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Sharp Darts: Punk on the Inside

No Age proves it's the spirit that matters, not the clothes or the chords.

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When drummer-vocalist Dean Spunt and guitarist Randy Randall, aka LA duo No Age, walked into the AV-aerie last Tuesday and started taping their T-shirts to the wall over the merch table, you could tell they were exhausted. They burn a phenomenal amount of energy onstage, and they'd already played once that night, at a free show to help promote a new indie-leaning MP3-and-merch site called Shockhound. Now they were about to play again, as the not-so-secret headliner on a bill with Soft Circle, Lichens, and Love of Everything.

Despite their fatigue, though, they delivered one of the most transformative live sets I've seen in years. When I found Chris Thompson of Red Eyed Legends in the crowd, I told him I thought it was the best punk show of the decade. He nodded, and though I'm not sure if he really agreed or if he'd simply been swept up by the electricity in the room, I do know that I still feel the same way now that I've come down.

I've been to shows where the crowd was just as rowdy, the music was just as good, or the sense of community was just as strong, but I'd never seen one that nailed all three like this. Every so often a band reconnects with the power that made rock so life changing 50 years ago, and it makes the music and the scene feel brand-new and full of promise.

Even before No Age arrived the show was extraordinary. A crowd of maybe 150 kids, alerted to No Age's presence on the bill by the band's blog, the AV-aerie's MySpace bulletin, or old-fashioned word-of-mouth, had turned up looking to go nuts, but when I walked in they were chilling out to the blissful drone of Lichens, aka Robert Lowe, and half of them were sitting rapt on the floor—in contrast to the typical Lichens set at the Bottle, where the crowd chatter is loud enough to compete with the quieter parts of the songs. Then Soft Circle, Hisham Bharoocha's one-man act, took the stage and flipped the mood. His deep grooves, built from loops of drums and baritone guitar, aren't far removed from the heady weirdness of his old band Black Dice, but they inspired more riotous, joyful dancing than I've ever seen at a show by an allegedly experimental band.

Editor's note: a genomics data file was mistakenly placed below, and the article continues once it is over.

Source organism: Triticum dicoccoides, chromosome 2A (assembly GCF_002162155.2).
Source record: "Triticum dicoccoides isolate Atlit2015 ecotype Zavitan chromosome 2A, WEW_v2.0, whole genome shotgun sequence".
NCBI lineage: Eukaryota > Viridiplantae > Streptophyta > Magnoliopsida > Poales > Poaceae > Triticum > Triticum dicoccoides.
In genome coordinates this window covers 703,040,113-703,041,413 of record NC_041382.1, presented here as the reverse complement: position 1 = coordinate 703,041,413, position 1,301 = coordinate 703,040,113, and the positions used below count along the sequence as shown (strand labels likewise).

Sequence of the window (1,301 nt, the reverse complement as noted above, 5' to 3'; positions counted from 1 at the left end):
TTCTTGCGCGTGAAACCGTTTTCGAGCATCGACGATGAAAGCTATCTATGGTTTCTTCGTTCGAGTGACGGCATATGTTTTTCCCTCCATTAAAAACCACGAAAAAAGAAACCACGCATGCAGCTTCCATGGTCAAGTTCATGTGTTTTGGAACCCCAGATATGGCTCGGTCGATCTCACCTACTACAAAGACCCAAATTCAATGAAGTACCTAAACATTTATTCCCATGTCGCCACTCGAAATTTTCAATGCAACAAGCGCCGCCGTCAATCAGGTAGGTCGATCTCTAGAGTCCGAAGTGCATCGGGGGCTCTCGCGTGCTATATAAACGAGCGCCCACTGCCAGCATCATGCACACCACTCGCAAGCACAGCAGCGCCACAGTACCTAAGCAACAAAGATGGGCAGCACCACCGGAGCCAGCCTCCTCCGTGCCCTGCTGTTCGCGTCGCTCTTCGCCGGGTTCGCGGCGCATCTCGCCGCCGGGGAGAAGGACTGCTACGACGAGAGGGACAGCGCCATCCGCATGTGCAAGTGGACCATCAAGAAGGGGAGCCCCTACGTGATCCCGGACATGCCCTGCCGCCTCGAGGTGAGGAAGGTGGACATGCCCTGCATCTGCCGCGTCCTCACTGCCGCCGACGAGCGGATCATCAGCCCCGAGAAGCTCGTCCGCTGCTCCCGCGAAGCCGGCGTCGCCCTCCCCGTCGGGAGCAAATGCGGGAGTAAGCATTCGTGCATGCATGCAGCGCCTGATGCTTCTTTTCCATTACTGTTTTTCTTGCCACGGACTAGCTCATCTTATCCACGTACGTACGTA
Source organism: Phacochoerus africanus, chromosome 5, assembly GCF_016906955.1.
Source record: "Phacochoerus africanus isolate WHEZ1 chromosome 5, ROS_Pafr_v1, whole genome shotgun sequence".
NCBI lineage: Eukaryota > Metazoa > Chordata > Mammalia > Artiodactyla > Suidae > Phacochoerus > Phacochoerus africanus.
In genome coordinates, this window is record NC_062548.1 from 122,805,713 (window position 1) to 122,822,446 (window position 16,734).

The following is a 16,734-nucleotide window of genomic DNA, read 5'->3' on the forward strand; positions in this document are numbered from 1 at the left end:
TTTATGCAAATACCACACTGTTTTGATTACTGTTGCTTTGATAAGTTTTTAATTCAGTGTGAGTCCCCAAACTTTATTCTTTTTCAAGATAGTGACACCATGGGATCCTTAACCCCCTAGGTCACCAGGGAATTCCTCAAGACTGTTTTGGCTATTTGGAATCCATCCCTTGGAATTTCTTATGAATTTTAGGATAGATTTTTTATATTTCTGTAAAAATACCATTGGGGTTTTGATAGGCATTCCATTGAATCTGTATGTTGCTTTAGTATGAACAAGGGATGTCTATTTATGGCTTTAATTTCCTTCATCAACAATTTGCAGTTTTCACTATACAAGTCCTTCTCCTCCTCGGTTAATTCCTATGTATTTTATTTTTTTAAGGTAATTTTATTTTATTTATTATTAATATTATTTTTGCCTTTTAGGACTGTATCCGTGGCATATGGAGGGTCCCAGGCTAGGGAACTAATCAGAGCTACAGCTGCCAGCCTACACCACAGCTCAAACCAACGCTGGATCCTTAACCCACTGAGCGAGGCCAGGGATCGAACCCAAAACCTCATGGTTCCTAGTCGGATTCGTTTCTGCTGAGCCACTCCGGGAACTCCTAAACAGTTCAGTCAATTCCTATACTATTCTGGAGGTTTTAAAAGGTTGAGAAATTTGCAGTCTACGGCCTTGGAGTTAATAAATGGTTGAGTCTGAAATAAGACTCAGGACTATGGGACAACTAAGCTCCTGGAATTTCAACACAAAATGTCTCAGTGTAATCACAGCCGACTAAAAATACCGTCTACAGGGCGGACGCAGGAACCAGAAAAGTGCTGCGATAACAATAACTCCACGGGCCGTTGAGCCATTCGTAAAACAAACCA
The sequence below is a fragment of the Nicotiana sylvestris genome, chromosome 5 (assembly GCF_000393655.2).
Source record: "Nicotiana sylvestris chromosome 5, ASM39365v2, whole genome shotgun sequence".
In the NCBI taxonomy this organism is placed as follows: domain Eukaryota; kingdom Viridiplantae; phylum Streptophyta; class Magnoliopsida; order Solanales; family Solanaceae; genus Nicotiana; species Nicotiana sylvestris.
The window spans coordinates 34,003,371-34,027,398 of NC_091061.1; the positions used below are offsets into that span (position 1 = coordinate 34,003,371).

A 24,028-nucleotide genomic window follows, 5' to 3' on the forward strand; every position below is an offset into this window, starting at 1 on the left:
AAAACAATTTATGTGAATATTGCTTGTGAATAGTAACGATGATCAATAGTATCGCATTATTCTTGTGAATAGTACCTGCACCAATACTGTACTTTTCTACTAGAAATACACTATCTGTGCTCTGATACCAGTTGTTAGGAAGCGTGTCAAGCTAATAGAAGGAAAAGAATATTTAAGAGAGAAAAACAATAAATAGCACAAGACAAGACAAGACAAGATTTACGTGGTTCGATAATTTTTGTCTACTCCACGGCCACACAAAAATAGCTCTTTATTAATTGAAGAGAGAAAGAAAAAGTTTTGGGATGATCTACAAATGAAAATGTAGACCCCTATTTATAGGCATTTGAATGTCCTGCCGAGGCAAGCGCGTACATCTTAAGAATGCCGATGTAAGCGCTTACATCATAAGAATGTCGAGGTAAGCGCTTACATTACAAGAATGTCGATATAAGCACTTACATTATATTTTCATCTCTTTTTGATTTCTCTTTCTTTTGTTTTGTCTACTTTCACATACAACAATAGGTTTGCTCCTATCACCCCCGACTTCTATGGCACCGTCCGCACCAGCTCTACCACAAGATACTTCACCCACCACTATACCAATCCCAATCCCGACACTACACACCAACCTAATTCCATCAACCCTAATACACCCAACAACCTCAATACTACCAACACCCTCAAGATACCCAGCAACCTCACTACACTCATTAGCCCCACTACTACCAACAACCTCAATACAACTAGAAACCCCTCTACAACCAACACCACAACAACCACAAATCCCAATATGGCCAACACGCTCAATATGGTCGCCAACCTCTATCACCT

The audience is clearly prepared to freak the fuck out when No Age finally comes on, and when the band rip into their set at chest-rattling volume the entire front half of the room explodes into a mass of bouncing bodies with a mosh pit at its center. After dying out almost everywhere but the hardcore and metal scenes, where innovations like the "wall of death" have upped the odds of real injury, the mosh pit has come back to indie rock—and here it feels friendlier and more cooperative, less a tough-guy contest than a spontaneous expression of "this is so awesome let's jump around."

At this point I notice two things. One is the demographic split, with the 25-plus segment of the audience in a broad semicircle around the under-21s with Xs on their hands. I go to a lot of all-ages shows, and I don't recognize any of the younger kids—there's a real sense of two groups coming together. The other is the shortage of amateur photographers. I see a couple flashes early in the set, but after that hardly anyone is taking pictures. Digital cameras have turned concerts—especially buzz-band concerts like this one—into excuses for a certain class of fan to beef up their Flickr accounts or pad their blogs with photo posts. But there's nobody here who's only watching the show on his camera's LCD screen. I get the feeling nobody is taking time out to update his Twitter feed either.